Surge in struggling families seeking help from foodbanks
THE number of people using foodbanks in the Swansea Bay area has shot up in the last 12 months.
Some centres have seen an almost doubling of the amount of people they are feeding.
Tony Graham, Wales Manager for the Trussell Trust, which runs foodbanks across the area, said the most shocking aspect of the surge in foodbank use is the number of people who work who still need help to feed themselves and their families.
In the six months from April 1 to September 30 this year the number of people using the Swansea foodbank rose to 1,583, compared to 832 last year.
The Neath centre saw 1,403 people, up from 838 in 2012. The Llanelli foodbank fed 1,302 people, compared to 962 in 2012 and the Carmarthen centre's users rose from 333 to 430.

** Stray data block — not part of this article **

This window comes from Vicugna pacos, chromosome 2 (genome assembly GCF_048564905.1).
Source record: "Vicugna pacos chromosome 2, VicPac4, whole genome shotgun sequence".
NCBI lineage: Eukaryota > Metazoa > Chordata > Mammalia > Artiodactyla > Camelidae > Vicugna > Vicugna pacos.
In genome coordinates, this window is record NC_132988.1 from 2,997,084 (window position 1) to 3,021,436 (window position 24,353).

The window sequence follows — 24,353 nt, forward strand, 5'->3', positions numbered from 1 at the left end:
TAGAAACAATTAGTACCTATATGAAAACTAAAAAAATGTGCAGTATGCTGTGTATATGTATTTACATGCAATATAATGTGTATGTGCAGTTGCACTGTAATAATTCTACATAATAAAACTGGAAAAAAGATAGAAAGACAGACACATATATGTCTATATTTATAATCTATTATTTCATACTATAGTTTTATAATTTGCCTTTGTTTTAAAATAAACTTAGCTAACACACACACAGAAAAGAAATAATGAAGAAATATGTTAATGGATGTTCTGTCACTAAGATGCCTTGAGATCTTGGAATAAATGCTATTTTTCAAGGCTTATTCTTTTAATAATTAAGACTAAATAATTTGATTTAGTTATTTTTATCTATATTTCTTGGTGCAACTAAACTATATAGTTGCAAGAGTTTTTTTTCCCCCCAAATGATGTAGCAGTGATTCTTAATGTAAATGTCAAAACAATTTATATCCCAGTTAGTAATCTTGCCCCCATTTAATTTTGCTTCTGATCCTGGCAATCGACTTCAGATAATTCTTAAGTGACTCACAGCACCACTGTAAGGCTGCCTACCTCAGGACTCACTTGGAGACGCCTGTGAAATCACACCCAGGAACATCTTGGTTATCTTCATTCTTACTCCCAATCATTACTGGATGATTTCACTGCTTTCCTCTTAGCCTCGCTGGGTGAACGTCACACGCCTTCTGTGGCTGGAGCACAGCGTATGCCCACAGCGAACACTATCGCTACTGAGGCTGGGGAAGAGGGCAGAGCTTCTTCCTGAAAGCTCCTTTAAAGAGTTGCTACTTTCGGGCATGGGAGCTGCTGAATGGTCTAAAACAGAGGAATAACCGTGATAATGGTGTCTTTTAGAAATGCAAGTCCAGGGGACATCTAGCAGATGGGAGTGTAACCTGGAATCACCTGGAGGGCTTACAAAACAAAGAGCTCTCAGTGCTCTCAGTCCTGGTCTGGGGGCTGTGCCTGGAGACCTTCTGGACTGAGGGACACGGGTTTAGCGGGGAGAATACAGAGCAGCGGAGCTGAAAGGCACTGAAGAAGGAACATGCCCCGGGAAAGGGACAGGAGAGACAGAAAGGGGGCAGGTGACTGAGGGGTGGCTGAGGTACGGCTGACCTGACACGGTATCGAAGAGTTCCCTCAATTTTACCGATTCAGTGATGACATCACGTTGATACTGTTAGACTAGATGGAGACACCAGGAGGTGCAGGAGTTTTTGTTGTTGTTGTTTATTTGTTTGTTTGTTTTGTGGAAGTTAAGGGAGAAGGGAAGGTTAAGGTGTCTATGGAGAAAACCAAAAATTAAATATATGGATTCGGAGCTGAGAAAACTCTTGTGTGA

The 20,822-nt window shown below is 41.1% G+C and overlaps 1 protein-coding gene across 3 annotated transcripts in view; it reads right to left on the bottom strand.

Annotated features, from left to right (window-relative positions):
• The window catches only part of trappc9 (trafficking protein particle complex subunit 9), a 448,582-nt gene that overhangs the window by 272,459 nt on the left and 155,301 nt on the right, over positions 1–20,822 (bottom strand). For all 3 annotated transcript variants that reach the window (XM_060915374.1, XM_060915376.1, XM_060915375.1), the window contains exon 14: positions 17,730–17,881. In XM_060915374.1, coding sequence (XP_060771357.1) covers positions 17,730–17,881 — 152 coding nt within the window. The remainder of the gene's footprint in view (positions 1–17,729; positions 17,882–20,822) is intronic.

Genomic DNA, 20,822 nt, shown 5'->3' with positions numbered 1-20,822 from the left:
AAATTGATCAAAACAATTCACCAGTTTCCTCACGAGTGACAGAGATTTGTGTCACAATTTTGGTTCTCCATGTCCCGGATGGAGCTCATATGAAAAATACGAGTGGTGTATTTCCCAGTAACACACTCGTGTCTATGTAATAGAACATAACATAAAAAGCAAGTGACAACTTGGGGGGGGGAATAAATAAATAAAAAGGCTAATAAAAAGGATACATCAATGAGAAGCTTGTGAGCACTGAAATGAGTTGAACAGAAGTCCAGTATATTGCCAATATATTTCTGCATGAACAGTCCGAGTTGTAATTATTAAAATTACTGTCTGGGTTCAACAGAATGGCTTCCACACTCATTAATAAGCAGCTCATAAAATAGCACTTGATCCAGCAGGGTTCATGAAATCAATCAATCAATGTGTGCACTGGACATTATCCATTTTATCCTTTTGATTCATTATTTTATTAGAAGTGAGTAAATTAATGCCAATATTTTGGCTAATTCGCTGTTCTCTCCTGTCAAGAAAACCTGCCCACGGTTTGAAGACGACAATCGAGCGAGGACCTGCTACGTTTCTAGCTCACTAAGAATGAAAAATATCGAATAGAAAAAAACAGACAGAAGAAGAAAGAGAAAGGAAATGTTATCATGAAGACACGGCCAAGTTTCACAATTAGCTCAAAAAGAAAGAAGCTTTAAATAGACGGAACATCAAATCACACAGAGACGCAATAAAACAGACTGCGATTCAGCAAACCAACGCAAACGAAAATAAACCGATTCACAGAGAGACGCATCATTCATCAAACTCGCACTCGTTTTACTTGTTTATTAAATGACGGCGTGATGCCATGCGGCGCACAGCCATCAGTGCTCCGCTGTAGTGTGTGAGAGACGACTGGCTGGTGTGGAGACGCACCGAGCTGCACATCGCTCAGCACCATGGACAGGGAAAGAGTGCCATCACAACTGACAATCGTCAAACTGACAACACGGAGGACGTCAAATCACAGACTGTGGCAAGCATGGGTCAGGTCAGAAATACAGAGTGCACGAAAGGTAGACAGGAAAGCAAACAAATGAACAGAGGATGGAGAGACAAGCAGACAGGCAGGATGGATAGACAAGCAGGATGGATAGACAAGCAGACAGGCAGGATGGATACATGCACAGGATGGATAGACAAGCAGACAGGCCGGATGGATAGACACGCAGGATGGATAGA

Mr Graham said it was not just people out of work who were seeking help to feed their families.
"That is the shocking thing," he said. "We are seeing people on minimum wage and those on low incomes.
"We are seeing a rise in the percentage of people who are in work who are asking for help."
David Ward, manager of the Swansea foodbank, which is based in Gorseinon, and which is part of the Trussell Trust, said: "We have certainly seen an increase without any shadow of a doubt.
"We opened in Gorseinon in 2010 and there has been an increase year on year. There are different reasons, as well as the economic situation, why we have grown as more people have got to know about us. We have now been able to help 5,000 people and we anticipate the demand will continue to grow for the foreseeable future."
Mr Graham said that across Wales the number of foodbanks had almost doubled, but the number of people helped had almost trebled.
He added: "Trussell Trust foodbanks across Wales provide a much needed and vital lifeline to people facing hunger, but far fewer people should be needing them and the rise in numbers we are reporting today must sound an alarm.
"There's been an increase in the number of foodbanks but in the existing foodbanks the number of people are increasing as a direct result of shrinking budgets and low incomes."